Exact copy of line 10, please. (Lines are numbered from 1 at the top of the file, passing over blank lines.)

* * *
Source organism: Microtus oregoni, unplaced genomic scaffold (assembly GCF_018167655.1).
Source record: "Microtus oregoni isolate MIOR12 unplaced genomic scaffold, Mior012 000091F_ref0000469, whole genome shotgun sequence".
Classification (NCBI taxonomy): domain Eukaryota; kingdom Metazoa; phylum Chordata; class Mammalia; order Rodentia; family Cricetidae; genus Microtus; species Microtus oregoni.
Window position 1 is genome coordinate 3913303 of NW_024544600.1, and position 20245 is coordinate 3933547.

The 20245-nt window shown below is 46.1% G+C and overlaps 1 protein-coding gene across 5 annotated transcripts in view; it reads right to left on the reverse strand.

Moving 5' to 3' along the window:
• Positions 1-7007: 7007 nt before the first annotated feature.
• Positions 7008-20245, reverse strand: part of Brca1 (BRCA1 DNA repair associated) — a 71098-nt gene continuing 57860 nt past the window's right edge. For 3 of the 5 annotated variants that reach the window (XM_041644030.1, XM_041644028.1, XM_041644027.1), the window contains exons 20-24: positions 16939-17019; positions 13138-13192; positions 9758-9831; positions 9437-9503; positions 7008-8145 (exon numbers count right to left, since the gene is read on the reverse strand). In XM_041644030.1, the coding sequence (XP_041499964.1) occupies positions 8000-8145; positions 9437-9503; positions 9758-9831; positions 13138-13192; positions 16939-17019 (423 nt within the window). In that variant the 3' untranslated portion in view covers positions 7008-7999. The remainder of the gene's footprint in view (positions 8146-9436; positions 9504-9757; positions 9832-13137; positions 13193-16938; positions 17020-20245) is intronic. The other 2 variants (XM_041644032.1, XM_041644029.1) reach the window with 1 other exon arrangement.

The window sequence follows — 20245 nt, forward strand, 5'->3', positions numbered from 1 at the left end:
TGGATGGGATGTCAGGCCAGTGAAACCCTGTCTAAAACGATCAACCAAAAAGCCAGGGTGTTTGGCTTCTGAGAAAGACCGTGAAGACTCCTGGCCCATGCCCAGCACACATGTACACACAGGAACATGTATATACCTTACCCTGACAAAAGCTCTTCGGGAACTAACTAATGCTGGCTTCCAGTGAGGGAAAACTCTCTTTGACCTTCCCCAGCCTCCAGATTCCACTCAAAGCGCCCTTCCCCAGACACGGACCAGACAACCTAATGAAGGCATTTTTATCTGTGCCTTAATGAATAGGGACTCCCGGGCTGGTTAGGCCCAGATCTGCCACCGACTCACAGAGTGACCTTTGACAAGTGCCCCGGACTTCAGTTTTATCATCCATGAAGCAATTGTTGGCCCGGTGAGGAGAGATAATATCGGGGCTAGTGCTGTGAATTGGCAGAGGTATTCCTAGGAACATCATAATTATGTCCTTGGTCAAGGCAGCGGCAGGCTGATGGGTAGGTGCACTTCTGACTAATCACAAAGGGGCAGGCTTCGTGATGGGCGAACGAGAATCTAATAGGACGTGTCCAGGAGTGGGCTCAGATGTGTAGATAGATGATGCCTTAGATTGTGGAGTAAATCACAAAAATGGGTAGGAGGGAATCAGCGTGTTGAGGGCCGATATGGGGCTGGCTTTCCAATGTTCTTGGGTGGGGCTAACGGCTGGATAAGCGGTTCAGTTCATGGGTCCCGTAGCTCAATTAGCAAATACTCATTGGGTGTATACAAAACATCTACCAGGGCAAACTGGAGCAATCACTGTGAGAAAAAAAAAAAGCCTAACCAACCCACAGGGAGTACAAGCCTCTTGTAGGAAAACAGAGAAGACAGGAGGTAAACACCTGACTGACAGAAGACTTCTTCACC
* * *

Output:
TGGATGGGATGTCAGGCCAGTGAAACCCTGTCTAAAACGATCAACCAAAAAGCCAGGGTGTTTGGCTTCTGAGAAAGACCGTGAAGACTCCTGGCCCATGCCCAGCACACATGTACACACAGGAACATGTATATACCTTACCCTGACAAAAGCTCTTCGGGAACTAACTAATGCTGGCTTCCAGTGAGGGAAAACTCTCTTTGACCTTCCCCAGCCTCCAGATTCCACTCAAAGCGCCCTTCCCCAGACACGGACCAGACAACCTAATGAAGGCATTTTTATCTGTGCCTTAATGAATAGGGACTCCCGGGCTGGTTAGGCCCAGATCTGCCACCGACTCACAGAGTGACCTTTGACAAGTGCCCCGGACTTCAGTTTTATCATCCATGAAGCAATTGTTGGCCCGGTGAGGAGAGATAATATCGGGGCTAGTGCTGTGAATTGGCAGAGGTATTCCTAGGAACATCATAATTATGTCCTTGGTCAAGGCAGCGGCAGGCTGATGGGTAGGTGCACTTCTGACTAATCACAAAGGGGCAGGCTTCGTGATGGGCGAACGAGAATCTAATAGGACGTGTCCAGGAGTGGGCTCAGATGTGTAGATAGATGATGCCTTAGATTGTGGAGTAAATCACAAAAATGGGTAGGAGGGAATCAGCGTGTTGAGGGCCGATATGGGGCTGGCTTTCCAATGTTCTTGGGTGGGGCTAACGGCTGGATAAGCGGTTCAGTTCATGGGTCCCGTAGCTCAATTAGCAAATACTCATTGGGTGTATACAAAACATCTACCAGGGCAAACTGGAGCAATCACTGTGAGAAAAAAAAAAAGCCTAACCAACCCACAGGGAGTACAAGCCTCTTGTAGGAAAACAGAGAAGACAGGAGGTAAACACCTGACTGACAGAAGACTTCTTCACC